So, I recast the resin in the mold. This time not filling it completely to allow for the less depth now in the door. Applied the gold leaf and moved on to set it in the door. Despite these best efforts, the cast would still not sit flush with the face of the door. Also, while tapping in the resin into the recess, I marred the gold leaf in several locations. Again… UGGGGHHHH!
Since I was so smart in my thinner casting and was sure it would work, I had one shot at this and glued in the cast as I was inserting it. Did I just ruin another door?!?! I eventually came back to the realization of what I should have done in the first place. sand it smooth and apply the gold leaf directly to the door!
So I had to take off the finish applied to the face of the door and get the resin level with the wood. In some locations, the casted resin was so thin due to my brilliant plan of thinning the casting, that it left holes in the surface. I then had to keep applying resin to these areas and more would appear after I sanded each patch. Ultimately, I realized I needed to just pry out the cast as best I could and just apply new resin into the door.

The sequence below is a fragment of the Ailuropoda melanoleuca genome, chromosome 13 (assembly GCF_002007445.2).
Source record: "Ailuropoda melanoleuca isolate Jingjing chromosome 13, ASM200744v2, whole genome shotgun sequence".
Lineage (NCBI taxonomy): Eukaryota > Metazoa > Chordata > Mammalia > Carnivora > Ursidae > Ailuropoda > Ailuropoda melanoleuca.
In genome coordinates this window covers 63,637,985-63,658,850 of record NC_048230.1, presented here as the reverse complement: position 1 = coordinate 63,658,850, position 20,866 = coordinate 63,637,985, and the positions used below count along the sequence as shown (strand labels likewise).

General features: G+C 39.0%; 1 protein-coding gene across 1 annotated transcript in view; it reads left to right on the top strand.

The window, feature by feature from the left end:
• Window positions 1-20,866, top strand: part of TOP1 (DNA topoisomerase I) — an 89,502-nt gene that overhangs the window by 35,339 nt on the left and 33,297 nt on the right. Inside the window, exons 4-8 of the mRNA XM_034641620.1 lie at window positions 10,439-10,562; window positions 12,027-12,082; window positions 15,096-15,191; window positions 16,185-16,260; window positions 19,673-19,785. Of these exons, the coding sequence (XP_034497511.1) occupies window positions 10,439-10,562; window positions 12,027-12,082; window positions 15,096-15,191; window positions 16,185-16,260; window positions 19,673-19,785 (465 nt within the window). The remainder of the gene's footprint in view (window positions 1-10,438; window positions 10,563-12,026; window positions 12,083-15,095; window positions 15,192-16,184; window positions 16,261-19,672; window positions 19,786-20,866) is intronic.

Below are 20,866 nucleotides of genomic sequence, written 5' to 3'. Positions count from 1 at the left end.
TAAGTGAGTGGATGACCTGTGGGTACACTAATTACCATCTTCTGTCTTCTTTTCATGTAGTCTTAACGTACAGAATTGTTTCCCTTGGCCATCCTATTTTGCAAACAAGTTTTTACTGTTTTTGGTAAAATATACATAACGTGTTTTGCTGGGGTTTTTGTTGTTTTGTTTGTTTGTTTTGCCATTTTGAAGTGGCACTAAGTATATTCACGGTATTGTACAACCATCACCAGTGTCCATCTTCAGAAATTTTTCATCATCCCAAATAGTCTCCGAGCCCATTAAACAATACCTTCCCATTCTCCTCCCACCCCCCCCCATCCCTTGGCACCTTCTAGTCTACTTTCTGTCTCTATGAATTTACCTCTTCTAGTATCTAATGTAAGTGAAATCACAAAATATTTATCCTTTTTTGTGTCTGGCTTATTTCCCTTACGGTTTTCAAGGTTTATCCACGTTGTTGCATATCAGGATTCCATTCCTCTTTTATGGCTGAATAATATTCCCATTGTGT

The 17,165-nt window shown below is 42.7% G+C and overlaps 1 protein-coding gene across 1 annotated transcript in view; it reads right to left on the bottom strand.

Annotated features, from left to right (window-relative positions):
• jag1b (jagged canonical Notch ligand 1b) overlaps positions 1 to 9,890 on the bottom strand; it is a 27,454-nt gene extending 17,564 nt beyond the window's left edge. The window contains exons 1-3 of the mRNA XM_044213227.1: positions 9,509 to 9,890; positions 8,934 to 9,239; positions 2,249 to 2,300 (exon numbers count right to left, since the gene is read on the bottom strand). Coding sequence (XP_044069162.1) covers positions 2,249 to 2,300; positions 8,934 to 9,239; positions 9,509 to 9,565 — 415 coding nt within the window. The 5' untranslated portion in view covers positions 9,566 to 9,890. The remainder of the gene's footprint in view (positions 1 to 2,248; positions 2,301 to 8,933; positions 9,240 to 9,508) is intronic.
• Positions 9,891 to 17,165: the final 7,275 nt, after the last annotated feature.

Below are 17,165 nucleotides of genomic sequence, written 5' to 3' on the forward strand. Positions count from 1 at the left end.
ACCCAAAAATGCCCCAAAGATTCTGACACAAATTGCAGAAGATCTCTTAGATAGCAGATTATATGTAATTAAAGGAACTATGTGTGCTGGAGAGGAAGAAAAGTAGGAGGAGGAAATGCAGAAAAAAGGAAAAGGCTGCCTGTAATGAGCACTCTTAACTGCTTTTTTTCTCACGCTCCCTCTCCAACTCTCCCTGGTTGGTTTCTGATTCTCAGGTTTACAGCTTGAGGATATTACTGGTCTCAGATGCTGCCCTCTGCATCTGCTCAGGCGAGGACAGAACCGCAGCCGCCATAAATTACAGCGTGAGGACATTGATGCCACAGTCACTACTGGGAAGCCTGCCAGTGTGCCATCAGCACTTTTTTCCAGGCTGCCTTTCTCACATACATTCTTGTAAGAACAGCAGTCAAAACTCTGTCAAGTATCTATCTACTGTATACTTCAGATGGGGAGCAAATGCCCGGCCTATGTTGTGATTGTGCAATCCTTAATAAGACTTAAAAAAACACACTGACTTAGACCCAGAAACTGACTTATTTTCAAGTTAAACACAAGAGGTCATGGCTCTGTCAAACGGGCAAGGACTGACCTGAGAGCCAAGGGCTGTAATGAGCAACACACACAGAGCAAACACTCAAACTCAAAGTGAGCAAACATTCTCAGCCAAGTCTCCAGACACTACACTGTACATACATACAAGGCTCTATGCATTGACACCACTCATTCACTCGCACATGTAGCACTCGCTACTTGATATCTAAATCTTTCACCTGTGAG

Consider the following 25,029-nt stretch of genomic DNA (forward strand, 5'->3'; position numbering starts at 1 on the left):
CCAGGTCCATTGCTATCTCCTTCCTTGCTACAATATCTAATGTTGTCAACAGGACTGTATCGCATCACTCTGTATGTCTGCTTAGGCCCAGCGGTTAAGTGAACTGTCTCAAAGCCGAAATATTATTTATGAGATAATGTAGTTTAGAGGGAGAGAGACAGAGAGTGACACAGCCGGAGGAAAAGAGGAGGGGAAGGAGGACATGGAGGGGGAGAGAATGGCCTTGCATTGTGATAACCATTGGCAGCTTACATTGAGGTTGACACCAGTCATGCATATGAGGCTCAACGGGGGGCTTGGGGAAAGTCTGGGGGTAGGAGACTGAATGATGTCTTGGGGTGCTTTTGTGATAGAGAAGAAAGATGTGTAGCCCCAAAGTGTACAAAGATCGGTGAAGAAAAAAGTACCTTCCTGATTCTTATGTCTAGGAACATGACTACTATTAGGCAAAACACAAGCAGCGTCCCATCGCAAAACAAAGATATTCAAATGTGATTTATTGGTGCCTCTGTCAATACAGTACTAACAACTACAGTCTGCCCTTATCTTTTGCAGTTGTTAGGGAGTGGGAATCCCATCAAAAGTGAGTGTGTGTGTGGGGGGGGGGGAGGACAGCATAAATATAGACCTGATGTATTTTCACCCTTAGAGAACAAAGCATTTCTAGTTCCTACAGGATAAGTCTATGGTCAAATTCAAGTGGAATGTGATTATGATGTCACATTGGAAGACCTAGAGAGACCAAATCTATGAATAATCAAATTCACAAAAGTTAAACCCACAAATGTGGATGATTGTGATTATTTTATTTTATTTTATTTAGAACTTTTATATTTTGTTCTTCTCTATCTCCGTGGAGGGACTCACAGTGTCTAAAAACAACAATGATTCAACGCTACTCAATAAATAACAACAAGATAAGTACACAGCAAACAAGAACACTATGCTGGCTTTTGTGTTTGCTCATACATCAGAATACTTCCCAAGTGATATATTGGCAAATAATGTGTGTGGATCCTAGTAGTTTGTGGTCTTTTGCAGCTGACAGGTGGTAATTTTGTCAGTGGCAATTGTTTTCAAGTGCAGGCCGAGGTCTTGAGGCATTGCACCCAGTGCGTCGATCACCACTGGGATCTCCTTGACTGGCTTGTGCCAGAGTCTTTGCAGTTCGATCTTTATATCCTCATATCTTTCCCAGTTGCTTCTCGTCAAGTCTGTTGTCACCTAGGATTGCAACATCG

Finally I had a smooth surface for the gold leaf. It was ugly at this point, but smooth. I then applied frisket film to the door and carefully cut out the portions needed at the resin so that I could mask off the portions of the door not intended to receive the gold leaf.
After my lessons with the water-ased size not working well with the resin, I turned to an oil-based size for this application in hopes that it would better adhere to the resin. I ended up going with One Shot Fast Dry Gold Size.
Now for what seems like lesson #324. I decided that I would apply the gold leaf prior to removing the frisket. My thinking was it would make it easier to apply the acrylic seal coat, since my test of applying the tung oil finish to the raw gold leaf would dissolve it. So, I applied the leaf and then the seal coat.